Monday, November 23, 2009


Beeswax is an important product of the bee hive. Considered to be man’s first plastic, beeswax has been used for many purposes for thousands of years. Beeswax was used 16 thousand years ago in Paleolithic paintings found in Lascaux cave in southwestern France. The Egyptians used beeswax in shipbuilding and preparing mummies. The Romans used beeswax as a waterproofing material for painted walls, and both the ancient Romans and the Greeks used beeswax to produce metal objects in a process known as lost wax molding. The process, which begins with a beeswax model being coated with plaster, is still used today. After the plaster hardens, the beeswax is melted out and the empty space in the plaster is filled with molten metal. The result is a metal copy of the beeswax model. The English longbow was made of wood which was protected by a coating of beeswax. Archers today strengthen their bowstrings with beeswax. Sewing threads are strengthened the same way. Beeswax was used for hundreds of years to lubricate and seal cap and ball firearms. Along with many home and industrial uses, beeswax has long been used for making candles and cosmetics. Artists color cloth using beeswax in a technique known as batik and use beeswax in encaustic painting.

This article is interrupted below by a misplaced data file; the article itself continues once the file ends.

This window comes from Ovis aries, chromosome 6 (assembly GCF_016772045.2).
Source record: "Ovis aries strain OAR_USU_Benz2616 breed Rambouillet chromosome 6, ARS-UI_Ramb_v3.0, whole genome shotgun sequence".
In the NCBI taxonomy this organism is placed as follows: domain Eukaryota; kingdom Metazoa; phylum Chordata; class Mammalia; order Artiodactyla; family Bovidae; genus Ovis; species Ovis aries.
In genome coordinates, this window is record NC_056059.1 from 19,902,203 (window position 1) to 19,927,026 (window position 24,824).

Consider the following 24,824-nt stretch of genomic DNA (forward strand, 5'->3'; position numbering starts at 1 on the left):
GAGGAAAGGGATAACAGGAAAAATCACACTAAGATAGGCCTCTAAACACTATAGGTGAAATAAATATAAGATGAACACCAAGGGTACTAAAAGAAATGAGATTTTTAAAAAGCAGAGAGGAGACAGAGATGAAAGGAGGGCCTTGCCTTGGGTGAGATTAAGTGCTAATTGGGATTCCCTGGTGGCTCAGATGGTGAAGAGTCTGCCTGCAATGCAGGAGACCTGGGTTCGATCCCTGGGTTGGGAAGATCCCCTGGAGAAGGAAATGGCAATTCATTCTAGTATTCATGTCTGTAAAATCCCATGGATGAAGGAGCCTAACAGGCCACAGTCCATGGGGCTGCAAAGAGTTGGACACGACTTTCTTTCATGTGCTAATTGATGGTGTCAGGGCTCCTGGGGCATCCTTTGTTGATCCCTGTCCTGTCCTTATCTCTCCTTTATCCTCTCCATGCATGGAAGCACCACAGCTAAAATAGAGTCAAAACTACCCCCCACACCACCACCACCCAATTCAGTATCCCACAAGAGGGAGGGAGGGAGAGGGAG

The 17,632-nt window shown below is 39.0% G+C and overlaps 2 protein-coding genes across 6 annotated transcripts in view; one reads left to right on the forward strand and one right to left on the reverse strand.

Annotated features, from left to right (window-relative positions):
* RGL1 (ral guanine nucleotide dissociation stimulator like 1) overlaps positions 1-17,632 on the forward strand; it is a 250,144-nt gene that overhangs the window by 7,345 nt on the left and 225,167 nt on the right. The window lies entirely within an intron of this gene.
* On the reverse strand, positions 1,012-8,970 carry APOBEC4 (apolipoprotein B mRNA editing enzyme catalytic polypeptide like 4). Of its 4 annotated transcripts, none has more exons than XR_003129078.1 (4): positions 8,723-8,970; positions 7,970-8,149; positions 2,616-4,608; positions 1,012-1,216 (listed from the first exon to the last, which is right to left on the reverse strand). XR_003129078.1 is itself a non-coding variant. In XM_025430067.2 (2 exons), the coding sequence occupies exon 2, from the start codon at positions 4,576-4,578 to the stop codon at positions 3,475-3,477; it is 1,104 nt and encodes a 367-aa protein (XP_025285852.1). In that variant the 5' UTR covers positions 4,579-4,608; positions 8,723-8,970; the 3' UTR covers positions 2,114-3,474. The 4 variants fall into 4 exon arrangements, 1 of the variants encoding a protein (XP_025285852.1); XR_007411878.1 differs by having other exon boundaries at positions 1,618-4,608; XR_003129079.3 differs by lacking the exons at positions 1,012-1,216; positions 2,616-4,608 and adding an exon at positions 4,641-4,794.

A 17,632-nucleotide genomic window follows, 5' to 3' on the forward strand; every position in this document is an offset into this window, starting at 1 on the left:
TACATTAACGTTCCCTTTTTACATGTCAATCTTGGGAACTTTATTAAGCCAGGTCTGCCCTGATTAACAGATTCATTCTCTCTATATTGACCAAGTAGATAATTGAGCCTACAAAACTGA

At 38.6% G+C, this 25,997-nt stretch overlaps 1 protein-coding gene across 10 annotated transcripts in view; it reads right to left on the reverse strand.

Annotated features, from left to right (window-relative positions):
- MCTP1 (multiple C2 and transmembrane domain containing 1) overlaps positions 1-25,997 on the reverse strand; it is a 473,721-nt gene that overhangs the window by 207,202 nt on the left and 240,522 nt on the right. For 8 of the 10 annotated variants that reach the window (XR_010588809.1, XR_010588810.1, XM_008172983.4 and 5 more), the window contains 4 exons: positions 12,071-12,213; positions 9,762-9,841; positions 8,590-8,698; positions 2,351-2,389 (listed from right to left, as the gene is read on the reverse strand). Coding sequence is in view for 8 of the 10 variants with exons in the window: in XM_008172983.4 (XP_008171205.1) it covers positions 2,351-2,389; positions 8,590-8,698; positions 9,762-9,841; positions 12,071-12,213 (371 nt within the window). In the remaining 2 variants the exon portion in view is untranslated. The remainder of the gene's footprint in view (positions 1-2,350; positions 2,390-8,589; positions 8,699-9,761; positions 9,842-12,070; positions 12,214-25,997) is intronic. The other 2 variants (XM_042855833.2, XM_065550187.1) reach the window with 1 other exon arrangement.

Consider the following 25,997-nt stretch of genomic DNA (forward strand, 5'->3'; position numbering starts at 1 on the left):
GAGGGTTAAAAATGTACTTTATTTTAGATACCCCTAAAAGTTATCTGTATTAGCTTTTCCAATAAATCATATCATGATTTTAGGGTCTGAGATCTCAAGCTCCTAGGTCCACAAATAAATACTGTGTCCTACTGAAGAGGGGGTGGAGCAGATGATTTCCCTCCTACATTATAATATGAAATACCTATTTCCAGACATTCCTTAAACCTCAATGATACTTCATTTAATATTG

For beekeepers, one of the most important uses of beeswax is the manufacture of foundation for the bee hive. The foundation is the mid rib of the honey comb which is made of beeswax secreted by the two to three week old worker bees. When beekeepers purchase beeswax foundation, it contains traces of chemicals, mostly pesticides used to fight parasitic mites. At Peace Bee Farm, we save our own chemical-free beeswax cappings from the honey harvest to paint onto our plastic foundation as part of our integrated pest management program. Removing old comb and allowing the bees to replace it with freshly secreted beeswax removes chemicals and spores of honey bee diseases, such as American foulbrood, chalkbrood, and Nosema.

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